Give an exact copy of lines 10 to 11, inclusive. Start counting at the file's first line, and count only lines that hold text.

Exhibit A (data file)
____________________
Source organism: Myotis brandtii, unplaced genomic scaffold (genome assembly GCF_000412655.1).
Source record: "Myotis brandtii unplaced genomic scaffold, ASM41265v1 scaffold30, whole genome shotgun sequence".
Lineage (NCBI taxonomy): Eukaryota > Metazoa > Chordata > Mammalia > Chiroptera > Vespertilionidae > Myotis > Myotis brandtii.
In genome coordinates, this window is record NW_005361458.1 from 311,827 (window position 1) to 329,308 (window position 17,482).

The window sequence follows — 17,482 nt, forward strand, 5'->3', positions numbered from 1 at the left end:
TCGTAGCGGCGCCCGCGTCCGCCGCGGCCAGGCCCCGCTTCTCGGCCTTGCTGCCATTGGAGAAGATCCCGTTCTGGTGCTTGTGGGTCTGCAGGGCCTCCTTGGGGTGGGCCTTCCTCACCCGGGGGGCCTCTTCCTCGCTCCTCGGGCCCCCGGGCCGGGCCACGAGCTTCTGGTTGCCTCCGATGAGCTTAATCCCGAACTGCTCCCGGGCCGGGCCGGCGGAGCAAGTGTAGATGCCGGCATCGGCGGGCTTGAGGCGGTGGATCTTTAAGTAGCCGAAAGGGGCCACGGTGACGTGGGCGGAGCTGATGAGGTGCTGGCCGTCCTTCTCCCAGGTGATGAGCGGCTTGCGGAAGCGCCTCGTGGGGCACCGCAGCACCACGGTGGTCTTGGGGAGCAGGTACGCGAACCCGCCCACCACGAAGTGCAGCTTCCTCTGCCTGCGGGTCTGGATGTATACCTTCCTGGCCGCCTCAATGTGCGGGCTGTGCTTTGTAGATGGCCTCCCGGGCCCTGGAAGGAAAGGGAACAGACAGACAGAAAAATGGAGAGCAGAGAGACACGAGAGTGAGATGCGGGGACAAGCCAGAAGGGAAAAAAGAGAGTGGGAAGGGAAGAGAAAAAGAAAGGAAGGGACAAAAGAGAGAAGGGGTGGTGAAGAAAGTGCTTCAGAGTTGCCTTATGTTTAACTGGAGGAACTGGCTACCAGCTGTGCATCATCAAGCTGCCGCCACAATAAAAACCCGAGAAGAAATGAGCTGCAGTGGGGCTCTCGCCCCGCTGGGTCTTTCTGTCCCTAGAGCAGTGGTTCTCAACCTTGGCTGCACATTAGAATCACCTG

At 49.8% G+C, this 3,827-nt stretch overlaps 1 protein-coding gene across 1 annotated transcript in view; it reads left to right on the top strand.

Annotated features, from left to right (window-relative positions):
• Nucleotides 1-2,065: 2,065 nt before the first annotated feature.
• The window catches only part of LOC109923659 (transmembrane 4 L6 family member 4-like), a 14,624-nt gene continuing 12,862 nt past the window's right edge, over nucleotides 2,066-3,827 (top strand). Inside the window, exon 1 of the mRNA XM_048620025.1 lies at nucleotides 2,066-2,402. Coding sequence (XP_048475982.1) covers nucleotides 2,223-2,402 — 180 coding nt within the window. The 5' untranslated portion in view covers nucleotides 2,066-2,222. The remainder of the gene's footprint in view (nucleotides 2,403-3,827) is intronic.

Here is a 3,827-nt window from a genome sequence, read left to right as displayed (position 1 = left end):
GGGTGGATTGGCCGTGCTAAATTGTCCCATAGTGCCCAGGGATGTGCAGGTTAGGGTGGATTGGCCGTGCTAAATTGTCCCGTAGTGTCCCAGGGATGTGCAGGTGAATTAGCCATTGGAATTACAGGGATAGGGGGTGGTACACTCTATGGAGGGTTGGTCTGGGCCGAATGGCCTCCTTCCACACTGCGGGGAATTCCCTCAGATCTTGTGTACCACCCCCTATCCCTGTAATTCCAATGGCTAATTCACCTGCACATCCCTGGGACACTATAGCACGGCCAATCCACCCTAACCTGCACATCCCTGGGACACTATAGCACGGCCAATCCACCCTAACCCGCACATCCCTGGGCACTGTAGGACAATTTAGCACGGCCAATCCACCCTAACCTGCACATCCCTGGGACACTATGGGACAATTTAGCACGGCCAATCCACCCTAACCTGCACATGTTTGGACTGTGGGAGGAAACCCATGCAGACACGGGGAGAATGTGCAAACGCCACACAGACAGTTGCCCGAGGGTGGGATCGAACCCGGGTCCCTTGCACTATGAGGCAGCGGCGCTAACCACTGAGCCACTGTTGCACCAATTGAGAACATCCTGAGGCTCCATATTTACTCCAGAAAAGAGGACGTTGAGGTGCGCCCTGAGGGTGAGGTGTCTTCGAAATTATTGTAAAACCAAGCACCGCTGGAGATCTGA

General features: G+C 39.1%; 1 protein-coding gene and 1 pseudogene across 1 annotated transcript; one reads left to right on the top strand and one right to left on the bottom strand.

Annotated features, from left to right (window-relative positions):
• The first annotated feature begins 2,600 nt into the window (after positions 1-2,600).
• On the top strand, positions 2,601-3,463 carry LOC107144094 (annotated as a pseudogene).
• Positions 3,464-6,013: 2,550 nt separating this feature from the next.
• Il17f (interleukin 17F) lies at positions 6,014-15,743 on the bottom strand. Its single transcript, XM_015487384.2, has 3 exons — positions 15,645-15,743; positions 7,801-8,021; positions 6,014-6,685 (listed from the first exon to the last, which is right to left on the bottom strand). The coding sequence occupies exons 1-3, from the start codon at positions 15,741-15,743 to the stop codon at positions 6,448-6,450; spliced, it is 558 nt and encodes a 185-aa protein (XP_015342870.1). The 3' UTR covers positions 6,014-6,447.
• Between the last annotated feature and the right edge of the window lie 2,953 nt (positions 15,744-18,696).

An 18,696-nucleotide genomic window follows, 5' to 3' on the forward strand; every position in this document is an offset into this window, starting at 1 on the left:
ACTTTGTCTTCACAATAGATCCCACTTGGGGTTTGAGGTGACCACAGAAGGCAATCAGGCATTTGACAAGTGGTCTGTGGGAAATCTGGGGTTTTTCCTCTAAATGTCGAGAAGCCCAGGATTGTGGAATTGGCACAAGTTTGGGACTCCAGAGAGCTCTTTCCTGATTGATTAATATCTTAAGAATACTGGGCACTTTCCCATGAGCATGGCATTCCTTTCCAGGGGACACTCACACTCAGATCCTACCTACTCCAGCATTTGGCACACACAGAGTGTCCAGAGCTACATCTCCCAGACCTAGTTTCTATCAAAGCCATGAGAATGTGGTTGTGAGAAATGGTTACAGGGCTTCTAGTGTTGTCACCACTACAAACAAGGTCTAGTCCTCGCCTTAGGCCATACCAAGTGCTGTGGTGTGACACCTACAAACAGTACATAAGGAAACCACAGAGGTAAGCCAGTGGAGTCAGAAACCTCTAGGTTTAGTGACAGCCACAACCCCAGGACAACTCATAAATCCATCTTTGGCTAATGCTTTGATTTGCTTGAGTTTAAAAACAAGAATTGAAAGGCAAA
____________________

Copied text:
• The window catches only part of LOC109923659 (transmembrane 4 L6 family member 4-like), a 14,624-nt gene continuing 12,862 nt past the window's right edge, over nucleotides 2,066-3,827 (top strand). Inside the window, exon 1 of the mRNA XM_048620025.1 lies at nucleotides 2,066-2,402. Coding sequence (XP_048475982.1) covers nucleotides 2,223-2,402 — 180 coding nt within the window. The 5' untranslated portion in view covers nucleotides 2,066-2,222. The remainder of the gene's footprint in view (nucleotides 2,403-3,827) is intronic.

Here is a 3,827-nt window from a genome sequence, read left to right as displayed (position 1 = left end):